But the Feb. 11 letter said the Houthis’ aid council had decided “to suspend use of the 2 percent and to not implement it in 2020 on the principle of finding alternate solutions.”
The proposed tax, along with other restrictions, has prompted organizations and donor nations to consider changing the way they work in Yemen, where a prolonged conflict between the Iranian-linked Houthis and a rival Saudi-backed Yemeni government has resulted in the world’s worst humanitarian crisis.
How to deliver aid to the millions of Yemenis in need of medical care and sustenance was the chief topic when officials from aid groups, donor nations and the United Nations met in Brussels this week. Humanitarian groups say problems in Houthi areas have mounted since last year, including delays in securing approval for projects and travel permits for aid workers, as well as harassment of aid officials.
The situation has deepened fears about the diversion of assistance to the Houthis’ military activities. U.S. officials said earlier this week they were considering a suspension of assistance to Houthi-controlled areas, a step that would have a major impact given the United States’ status as one of the top two donors to Yemen.
Aid workers said the 2 percent tax was particularly problematic because it would violate their fiduciary responsibility to funders.
It is not clear what other “alternate solutions” the Houthi government might pursue in lieu of the 2 percent tax and whether aid groups would still consider suspending aid based on other restrictions.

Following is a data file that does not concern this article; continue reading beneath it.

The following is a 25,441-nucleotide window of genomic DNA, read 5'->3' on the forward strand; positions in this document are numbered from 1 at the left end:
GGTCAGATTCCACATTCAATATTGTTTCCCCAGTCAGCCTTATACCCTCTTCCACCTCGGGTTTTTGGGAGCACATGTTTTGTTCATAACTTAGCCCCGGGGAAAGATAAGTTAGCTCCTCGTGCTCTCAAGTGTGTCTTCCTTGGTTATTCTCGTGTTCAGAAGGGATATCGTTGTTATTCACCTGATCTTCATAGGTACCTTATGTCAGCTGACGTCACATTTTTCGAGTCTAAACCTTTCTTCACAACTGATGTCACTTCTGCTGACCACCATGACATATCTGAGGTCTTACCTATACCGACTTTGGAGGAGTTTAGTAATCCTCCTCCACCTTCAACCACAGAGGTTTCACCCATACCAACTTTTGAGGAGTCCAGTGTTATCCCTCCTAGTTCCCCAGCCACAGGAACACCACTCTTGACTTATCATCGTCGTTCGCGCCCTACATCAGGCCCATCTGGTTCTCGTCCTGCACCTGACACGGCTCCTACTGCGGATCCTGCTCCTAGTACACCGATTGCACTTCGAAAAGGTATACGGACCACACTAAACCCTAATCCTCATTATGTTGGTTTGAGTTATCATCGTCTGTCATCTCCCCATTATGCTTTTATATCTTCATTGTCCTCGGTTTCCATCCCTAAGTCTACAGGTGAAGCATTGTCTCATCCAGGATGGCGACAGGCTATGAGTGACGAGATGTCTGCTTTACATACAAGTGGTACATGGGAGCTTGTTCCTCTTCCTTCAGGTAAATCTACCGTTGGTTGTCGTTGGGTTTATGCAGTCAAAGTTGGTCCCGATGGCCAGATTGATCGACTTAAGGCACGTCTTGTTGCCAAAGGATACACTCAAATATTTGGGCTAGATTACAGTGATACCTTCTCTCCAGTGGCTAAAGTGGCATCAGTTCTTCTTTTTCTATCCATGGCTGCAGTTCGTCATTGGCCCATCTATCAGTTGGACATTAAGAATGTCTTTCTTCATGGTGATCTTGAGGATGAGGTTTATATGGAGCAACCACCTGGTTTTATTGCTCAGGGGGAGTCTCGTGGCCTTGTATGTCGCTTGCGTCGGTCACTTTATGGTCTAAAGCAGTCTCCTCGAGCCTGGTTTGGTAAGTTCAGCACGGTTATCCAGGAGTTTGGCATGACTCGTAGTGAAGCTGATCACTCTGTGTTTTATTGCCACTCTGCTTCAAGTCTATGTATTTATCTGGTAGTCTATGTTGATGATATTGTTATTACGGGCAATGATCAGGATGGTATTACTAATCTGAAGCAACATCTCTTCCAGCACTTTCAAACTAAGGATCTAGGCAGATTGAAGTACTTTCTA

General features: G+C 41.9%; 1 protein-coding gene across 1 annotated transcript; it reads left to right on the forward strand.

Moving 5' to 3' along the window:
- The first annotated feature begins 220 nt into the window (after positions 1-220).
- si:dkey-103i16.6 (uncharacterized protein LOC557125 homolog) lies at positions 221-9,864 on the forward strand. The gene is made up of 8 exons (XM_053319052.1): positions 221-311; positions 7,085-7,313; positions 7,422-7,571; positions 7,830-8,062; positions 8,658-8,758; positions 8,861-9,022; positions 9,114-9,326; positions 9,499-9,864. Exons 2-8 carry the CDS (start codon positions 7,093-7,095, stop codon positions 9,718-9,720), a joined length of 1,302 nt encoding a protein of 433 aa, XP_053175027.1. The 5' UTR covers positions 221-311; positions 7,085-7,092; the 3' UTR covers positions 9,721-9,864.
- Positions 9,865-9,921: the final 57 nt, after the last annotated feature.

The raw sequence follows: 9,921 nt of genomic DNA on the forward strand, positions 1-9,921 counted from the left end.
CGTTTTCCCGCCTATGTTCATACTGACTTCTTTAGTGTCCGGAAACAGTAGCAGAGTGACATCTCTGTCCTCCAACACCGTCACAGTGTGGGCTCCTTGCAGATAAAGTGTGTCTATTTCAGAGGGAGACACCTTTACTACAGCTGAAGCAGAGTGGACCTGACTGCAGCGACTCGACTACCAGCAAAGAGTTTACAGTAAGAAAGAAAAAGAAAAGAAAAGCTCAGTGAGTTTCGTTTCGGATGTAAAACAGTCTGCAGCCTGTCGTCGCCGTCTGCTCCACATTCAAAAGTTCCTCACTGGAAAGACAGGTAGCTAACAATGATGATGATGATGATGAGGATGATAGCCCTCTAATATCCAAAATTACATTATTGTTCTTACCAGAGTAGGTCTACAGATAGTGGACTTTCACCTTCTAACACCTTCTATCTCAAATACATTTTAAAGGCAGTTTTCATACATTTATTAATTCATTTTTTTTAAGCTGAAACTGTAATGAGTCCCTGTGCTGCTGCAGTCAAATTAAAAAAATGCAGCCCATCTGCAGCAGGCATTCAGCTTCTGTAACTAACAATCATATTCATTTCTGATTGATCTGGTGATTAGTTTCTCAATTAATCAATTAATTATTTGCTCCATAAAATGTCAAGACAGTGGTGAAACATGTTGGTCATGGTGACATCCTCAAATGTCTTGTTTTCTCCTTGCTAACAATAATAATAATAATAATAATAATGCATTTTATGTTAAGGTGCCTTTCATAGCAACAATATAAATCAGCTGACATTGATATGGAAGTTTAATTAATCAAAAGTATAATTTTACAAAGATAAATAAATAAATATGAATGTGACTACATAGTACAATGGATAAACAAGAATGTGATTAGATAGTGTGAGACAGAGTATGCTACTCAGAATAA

The State Department did not provide an immediate comment on the Houthi announcement.
After the discussion in Brussels on Thursday, aid officials said they had jointly decided to recalibrate, reduce or even suspend certain aid “if and where principled delivery is impossible.”
“Assistance to vulnerable people will continue as long as they can be reached in line with humanitarian principles and with full accountability,” aid officials said in a summary of those talks.
Speaking on the sidelines of a security conference in Munich, Jan Egeland, secretary general of the Norwegian Refugee Council, said “a lot of things” remained problematic.
“We just want them to adopt the rules for humanitarian work worldwide and in conflict areas for a generation,” he said.
Mark Green, the administrator for the U.S. Agency for International Development, who is also in Munich, told reporters the Trump administration was working with other donors and aid groups but that “we’re not willing to allow our systems to be diverted.”
Al-Mujahed reported from Sanaa, Yemen, and Hudson reported from Munich.